To celebrate the end of Ramadan, more than 250 students, faculty and family members of different faiths came together at the annual Eid Banquet in Statler Hall, Oct. 14, to pray and eat together. For most it also ended a month of fasting.
Eid al-Fitr is a three-day Muslim holiday that marks the conclusion of a month of spiritual reflection, prayer and abstinence with a feast. Literally a "celebration to break fast," Eid is an occasion to reflect upon and share the achievements of the past month.
The event, sponsored by the Muslim Educational and Cultural Association, brought Muslims together from as far away as Pakistan and Togo. There were also non-Muslims, such as President David Skorton who noted at the start of the banquet that "sharing a meal together is a means of reaching across borders." He reminded the audience that it is more important than ever to "understand and engage unfamiliar cultures."
Indeed, conversations over the Indian food ranged from the difference between Islam in African countries and South Asia to explanations about the background and purpose of Ramadan.
The banquet started with a traditional Quranic recitation, from chapter 59, verses 18-24, by Hafiz Taha Khan, a 17-year-old student from an Islamic boarding school in Buffalo, N.Y., who has memorized the entire Quran as well as the intricate and complex rules of recitation.
Following the meal, the daily sunset prayer (the Magrib) was recited. This is one of the five regular daily prayers that Muslims offer.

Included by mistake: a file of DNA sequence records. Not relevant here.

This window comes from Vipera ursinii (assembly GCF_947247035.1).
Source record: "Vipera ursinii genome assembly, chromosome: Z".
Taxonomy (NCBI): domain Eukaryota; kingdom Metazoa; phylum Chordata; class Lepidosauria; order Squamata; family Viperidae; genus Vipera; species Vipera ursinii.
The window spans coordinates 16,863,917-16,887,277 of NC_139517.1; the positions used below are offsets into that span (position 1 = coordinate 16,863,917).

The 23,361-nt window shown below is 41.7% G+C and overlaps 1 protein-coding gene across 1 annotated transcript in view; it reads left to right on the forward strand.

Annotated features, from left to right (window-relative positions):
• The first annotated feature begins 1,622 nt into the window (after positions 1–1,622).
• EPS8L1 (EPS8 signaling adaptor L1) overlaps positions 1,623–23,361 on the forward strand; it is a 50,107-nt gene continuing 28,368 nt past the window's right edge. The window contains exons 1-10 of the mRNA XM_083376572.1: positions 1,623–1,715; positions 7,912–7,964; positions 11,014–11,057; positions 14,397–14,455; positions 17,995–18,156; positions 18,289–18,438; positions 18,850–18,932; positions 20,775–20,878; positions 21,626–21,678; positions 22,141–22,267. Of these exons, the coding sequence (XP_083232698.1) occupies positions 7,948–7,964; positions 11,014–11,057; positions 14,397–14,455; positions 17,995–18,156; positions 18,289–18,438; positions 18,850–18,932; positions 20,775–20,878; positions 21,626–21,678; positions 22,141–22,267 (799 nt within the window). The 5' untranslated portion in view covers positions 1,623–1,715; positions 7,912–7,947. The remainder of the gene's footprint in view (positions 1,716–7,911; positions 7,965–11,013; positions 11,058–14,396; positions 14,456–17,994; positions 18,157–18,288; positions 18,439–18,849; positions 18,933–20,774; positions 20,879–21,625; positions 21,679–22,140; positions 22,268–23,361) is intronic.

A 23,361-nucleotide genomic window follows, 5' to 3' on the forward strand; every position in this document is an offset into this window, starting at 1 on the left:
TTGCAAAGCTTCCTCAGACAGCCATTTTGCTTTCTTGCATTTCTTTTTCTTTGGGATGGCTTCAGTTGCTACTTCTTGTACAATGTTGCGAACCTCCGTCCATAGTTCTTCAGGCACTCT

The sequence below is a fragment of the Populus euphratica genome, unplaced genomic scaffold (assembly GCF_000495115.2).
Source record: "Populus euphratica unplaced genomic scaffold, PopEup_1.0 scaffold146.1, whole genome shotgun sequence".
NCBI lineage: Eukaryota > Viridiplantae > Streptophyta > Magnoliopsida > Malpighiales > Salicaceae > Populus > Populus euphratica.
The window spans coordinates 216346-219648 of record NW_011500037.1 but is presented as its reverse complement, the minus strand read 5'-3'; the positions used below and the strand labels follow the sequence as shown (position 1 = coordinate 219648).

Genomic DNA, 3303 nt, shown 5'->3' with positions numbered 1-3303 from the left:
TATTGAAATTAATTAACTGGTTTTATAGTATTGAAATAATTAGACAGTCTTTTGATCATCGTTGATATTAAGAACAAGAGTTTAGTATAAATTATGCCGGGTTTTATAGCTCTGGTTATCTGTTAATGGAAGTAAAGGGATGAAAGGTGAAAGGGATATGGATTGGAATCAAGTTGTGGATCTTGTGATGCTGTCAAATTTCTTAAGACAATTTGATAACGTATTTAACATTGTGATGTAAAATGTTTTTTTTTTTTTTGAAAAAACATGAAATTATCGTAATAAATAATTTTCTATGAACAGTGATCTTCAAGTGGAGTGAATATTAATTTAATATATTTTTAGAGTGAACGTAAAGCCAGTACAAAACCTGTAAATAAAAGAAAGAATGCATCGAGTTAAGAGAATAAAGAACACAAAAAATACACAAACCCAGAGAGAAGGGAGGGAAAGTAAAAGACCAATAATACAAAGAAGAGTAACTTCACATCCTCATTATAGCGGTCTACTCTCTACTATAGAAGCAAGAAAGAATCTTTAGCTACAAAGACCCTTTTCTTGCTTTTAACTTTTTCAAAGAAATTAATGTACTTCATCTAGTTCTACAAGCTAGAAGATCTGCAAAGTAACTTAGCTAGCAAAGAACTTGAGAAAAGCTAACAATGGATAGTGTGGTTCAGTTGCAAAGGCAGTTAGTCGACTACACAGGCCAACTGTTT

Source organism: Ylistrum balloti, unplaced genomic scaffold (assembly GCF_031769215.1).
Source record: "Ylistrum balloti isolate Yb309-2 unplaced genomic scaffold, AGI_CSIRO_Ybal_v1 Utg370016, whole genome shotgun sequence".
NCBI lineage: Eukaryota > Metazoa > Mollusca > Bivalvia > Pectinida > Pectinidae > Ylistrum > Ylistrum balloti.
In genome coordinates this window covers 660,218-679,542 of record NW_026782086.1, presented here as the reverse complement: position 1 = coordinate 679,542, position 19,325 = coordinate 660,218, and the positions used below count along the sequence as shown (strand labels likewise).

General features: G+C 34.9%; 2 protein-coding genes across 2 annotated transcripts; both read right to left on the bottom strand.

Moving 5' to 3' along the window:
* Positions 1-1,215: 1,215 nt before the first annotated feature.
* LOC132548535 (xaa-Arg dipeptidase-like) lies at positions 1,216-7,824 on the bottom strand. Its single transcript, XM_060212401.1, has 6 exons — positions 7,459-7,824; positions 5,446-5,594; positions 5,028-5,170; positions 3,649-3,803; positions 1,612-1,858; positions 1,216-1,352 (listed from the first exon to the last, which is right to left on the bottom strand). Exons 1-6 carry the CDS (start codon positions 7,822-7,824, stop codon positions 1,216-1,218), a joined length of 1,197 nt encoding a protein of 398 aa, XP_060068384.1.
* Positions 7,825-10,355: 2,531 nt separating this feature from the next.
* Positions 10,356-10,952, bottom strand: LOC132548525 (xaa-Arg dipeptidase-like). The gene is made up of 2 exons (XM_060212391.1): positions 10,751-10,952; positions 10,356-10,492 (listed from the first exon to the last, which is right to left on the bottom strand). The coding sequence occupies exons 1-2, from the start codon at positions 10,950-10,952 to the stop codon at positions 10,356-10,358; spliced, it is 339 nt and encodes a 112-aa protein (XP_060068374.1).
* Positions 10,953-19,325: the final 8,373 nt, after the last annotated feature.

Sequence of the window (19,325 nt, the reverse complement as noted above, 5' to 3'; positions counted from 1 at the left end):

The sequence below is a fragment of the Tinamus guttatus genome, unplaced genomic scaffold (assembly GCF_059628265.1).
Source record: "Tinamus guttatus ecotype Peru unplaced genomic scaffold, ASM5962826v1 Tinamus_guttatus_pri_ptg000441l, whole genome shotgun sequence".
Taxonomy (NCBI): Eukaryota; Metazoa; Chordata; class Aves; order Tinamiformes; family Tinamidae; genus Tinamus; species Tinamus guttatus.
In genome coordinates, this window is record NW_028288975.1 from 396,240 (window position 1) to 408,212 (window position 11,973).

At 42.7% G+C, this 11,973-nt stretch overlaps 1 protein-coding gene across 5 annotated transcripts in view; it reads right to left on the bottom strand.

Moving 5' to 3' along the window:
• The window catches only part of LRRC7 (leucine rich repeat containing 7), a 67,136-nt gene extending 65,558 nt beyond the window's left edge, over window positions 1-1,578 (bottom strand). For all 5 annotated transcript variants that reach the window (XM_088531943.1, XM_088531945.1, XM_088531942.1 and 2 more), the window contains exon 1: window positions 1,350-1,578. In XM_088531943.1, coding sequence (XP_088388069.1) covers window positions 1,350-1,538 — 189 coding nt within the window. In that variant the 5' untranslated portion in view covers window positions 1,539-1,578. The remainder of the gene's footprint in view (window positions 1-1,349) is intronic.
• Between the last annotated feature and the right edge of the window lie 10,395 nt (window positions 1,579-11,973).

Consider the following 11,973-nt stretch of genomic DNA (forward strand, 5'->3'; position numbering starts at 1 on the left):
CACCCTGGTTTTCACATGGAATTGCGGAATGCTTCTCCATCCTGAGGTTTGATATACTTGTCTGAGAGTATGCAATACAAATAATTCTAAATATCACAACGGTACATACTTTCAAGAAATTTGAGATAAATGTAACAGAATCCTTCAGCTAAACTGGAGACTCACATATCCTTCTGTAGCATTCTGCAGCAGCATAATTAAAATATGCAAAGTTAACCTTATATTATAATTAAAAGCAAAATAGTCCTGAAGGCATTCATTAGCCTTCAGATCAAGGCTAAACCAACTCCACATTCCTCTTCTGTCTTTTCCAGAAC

Omer Bajwa, who was recently appointed as Cornell's first Muslim chaplain, said Ramadan is based on the principle that "a level of physical discipline ultimately leads to spiritual discipline, which leads to spiritual illumination." To get closer to God, fasting embraces the "privileging of the soul over the body." He pointed out that in a world that is focused on the indulgence of every appetite, a world in which hedonism, materialism and consumerism are dominant, Ramadan teaches Muslims that spirituality takes precedence over physical satisfaction. The keynote speaker, Shawkat Toorawa, Cornell associate professor of Near Eastern studies, spoke of Eid as a "return to origins," when Muslims, cleansed by fasting and reflection, re-enter the world with renewed faith and vigor.
Mahmoud Hassan, a Cornell Ph.D. student in animal sciences from Niger, remarked that "seeing people from other cultures celebrating Eid" and learning first-hand about Islam was the best part of the feast.
Other co-sponsors of the event included the Department of Near Eastern Studies, the Mario Einaudi Center for International Studies, the International Soccer Club and Office of the Vice Provost for Undergraduate Education.
Chandni Navalkha '10 is a writer intern at the Cornell Chronicle.